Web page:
Reading the fine print on Microsoft's new open-source promises

Reading the fine print on Microsoft's new open-source promises

Summary: Microsoft's much-balleyhooed promise, unveiled February 21, not to sue open source developers solely applies to developers who are using Microsoft's patented protocols and interfaces in non-commercial ways. In other words, Microsoft isn't throwing in the towel in its quest to get Red Hat and other Linux vendors to sign patent-protection agreements.

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So how sweeping are the new interoperability commitments that Microsoft announced on February 21, especially the promising-sounding "covenant not to sue" open-source developers?

As I've said, I consider what Microsoft announced today to be more fluff than substance. It sounds like the European Commission shares my view. During a conference call with press and analysts to explain the finer points of Microsoft's newly announced "interoperability principles," company officials reiterated that Microsoft is not changing its thinking about its right to protect its patents, trade secrets and intellectual property.

Microsoft's promise not to sue open source developers solely applies to developers who are using Microsoft's patented protocols and interfaces in non-commercial ways. In other words, Microsoft isn't throwing in the towel in its quest to get Red Hat and other Linux vendors to sign patent-protection agreements.

Senior Vice President and General Counsel Brad Smith told participants on the call that Microsoft's goal was "carving out a portion of its patent rights." Specifically, Microsoft is now allowing any developers -- commercial or open-source to see and "use" its application-programming interfaces (APIs) for free.

(As of today, the APIs that Microsoft is making available to developers are the same communications-protocol-related ones that Microsoft was required to provide by Department of Justice and European Commission antitrust authorities. By June, Microsoft will add more APIs to this list -- specifically those related to the .Net Framework, Office 2007, Exchange Server 2007 and SharePoint Server 2007. It sounds like Microsoft is planning to make the interfaces and protocols for its eXtensible Application Markup Language, or XAML, available to developers at some point, too.)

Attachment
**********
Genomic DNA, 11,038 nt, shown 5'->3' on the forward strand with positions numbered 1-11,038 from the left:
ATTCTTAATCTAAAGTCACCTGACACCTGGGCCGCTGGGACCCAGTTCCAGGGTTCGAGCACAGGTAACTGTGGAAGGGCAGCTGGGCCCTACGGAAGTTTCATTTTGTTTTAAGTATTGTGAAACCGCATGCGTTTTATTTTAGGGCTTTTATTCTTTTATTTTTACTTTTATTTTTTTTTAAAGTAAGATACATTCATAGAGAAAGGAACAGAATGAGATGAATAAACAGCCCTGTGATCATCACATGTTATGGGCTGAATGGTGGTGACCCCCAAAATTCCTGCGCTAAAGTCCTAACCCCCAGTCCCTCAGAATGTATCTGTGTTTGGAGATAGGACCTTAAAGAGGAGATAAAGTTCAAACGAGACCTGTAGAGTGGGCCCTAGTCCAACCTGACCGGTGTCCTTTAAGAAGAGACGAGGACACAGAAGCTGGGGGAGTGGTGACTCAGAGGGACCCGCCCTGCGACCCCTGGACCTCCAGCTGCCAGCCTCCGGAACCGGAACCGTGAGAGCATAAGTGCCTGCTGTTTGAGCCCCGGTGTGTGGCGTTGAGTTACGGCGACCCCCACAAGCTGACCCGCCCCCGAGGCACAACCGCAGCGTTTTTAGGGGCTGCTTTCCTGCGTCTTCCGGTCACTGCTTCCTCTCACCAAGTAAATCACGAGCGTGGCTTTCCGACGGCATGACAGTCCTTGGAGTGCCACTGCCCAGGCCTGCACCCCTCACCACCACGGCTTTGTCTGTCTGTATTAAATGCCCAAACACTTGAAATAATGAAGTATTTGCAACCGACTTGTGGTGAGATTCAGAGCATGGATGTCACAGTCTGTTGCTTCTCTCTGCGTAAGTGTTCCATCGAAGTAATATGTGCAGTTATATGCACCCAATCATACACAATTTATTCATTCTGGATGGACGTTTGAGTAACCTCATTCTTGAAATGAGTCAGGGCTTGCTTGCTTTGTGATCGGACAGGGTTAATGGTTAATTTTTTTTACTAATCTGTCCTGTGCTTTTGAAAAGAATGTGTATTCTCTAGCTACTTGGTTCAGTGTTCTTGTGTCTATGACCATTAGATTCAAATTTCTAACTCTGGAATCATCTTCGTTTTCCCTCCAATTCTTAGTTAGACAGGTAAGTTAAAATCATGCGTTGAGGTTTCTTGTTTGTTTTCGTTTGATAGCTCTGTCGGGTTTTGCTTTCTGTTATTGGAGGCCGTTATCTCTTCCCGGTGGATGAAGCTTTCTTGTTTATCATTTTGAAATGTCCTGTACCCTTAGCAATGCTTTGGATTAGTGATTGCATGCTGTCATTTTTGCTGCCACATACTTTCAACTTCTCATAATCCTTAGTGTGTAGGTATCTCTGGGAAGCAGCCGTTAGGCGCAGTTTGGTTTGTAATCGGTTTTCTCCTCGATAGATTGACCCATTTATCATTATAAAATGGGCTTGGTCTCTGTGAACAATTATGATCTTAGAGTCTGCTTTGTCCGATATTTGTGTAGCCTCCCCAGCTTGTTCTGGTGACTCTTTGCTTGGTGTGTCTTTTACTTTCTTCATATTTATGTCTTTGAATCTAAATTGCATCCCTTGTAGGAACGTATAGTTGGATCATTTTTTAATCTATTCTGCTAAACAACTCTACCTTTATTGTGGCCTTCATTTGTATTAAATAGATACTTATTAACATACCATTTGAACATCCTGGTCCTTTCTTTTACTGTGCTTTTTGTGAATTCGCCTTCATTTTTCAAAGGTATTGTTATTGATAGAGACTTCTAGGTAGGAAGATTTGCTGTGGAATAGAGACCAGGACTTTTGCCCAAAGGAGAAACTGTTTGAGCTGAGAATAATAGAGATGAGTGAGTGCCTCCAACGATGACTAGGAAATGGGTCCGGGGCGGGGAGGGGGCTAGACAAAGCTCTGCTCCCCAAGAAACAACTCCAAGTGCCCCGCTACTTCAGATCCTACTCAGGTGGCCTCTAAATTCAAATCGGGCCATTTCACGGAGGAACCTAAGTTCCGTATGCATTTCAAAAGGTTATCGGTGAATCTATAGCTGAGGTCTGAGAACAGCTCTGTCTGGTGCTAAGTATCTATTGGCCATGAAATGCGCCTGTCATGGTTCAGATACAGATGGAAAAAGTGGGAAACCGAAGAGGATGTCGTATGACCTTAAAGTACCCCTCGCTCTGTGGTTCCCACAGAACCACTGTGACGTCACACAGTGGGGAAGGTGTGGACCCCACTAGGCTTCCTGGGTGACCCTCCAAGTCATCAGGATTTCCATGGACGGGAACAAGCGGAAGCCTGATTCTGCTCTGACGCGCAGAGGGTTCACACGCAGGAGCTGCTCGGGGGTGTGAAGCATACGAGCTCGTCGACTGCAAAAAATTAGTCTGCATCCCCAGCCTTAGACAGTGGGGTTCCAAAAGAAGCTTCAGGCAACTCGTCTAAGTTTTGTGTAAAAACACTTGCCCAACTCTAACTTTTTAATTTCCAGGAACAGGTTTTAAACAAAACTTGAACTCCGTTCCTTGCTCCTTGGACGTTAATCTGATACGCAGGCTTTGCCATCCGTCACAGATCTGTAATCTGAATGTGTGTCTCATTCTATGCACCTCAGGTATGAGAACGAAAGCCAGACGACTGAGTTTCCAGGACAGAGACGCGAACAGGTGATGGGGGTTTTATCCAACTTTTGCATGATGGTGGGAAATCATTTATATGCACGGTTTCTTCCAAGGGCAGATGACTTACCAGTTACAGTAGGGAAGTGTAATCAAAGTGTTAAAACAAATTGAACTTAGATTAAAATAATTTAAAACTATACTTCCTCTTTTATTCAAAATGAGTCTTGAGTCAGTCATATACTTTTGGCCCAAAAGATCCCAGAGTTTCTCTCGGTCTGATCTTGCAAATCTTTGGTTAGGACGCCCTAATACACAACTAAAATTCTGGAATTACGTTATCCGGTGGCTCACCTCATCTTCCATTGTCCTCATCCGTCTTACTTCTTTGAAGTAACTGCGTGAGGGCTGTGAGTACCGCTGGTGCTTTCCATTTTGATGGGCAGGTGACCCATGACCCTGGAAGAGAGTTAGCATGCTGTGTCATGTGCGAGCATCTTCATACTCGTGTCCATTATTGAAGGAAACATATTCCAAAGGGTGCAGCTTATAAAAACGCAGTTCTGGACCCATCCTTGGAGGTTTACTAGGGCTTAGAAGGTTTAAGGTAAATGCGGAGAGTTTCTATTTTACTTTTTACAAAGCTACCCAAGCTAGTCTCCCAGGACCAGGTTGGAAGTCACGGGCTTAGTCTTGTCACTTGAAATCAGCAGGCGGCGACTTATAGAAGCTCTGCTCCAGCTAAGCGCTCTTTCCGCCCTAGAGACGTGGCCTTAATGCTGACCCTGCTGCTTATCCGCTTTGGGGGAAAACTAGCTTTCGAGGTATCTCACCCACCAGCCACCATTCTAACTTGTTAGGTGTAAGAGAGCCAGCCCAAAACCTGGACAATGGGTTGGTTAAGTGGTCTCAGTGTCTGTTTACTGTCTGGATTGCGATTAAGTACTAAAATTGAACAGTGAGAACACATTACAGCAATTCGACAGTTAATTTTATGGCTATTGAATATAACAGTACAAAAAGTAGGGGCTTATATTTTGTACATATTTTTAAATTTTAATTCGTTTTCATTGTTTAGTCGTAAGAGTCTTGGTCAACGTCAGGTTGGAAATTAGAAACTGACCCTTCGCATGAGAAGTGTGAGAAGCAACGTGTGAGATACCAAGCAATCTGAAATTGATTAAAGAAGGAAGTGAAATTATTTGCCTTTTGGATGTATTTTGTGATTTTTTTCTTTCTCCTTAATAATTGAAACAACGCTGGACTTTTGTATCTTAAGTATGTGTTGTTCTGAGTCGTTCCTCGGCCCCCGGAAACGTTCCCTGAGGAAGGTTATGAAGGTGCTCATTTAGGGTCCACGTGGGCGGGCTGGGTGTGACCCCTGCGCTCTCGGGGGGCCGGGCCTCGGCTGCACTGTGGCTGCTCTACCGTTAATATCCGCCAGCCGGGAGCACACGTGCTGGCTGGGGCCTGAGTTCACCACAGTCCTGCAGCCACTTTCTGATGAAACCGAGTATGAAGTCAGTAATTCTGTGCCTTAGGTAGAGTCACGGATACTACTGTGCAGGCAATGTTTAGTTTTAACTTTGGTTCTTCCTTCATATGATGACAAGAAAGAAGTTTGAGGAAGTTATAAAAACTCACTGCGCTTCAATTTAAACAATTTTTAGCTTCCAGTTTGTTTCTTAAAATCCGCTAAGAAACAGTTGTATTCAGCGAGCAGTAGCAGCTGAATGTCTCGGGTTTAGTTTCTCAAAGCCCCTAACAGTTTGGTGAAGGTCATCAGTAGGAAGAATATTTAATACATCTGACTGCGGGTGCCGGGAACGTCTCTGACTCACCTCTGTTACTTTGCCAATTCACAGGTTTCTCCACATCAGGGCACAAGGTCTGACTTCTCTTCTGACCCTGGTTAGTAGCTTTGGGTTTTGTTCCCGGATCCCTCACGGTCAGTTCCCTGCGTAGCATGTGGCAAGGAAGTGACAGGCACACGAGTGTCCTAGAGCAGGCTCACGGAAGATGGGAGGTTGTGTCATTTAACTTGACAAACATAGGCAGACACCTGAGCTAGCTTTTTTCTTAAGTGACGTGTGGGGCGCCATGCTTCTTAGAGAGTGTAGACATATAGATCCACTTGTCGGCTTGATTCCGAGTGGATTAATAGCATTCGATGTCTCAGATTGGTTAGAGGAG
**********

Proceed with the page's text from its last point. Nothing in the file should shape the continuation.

For developers who want to implement these APIs in a "non-commercial" way, there will be no charge. I guess that means Samba won't be getting its 10,000 Euros back? (I've asked Samba if they might be getting at least a partial discount; no word yet.)

But for those developers who want to create commercial implementations using these APIs, Microsoft will be charging what its officials are calling a "very low" royalty rate. Microsoft will provide reasonable and non-discriminatory (RAND) license coverage. But if a developer plans to commercial distribute code implementing Microsoft-patented protocols, the distributor still will need a patent license from Microsoft, officials said -- just like the ones Novell, Xandros, Linspire and TurboLinux already have signed.

Microsoft CEO Steve Ballmer made it clear that today's announcements are not about Microsoft making its IP "freely available."

"We have valuable IP in our patents," Ballmer told conference call attendees. "In some senses we are opening up, but we are retaining our valuable IP assets."

Ballmer said Microsoft plans to continue to seek to monetize any technology that includes Microsoft patented protocols or interfaces, and that Microsoft still plans to protect vigorously its trade secrets.

Microsoft Chief Software Architect Ray Ozzie said that Microsoft's February 21 interoperability announcement represented "a very important strategic shift for every engineer" at Microsoft. Do you agree?

Topics: Open Source, Microsoft, Software Development

About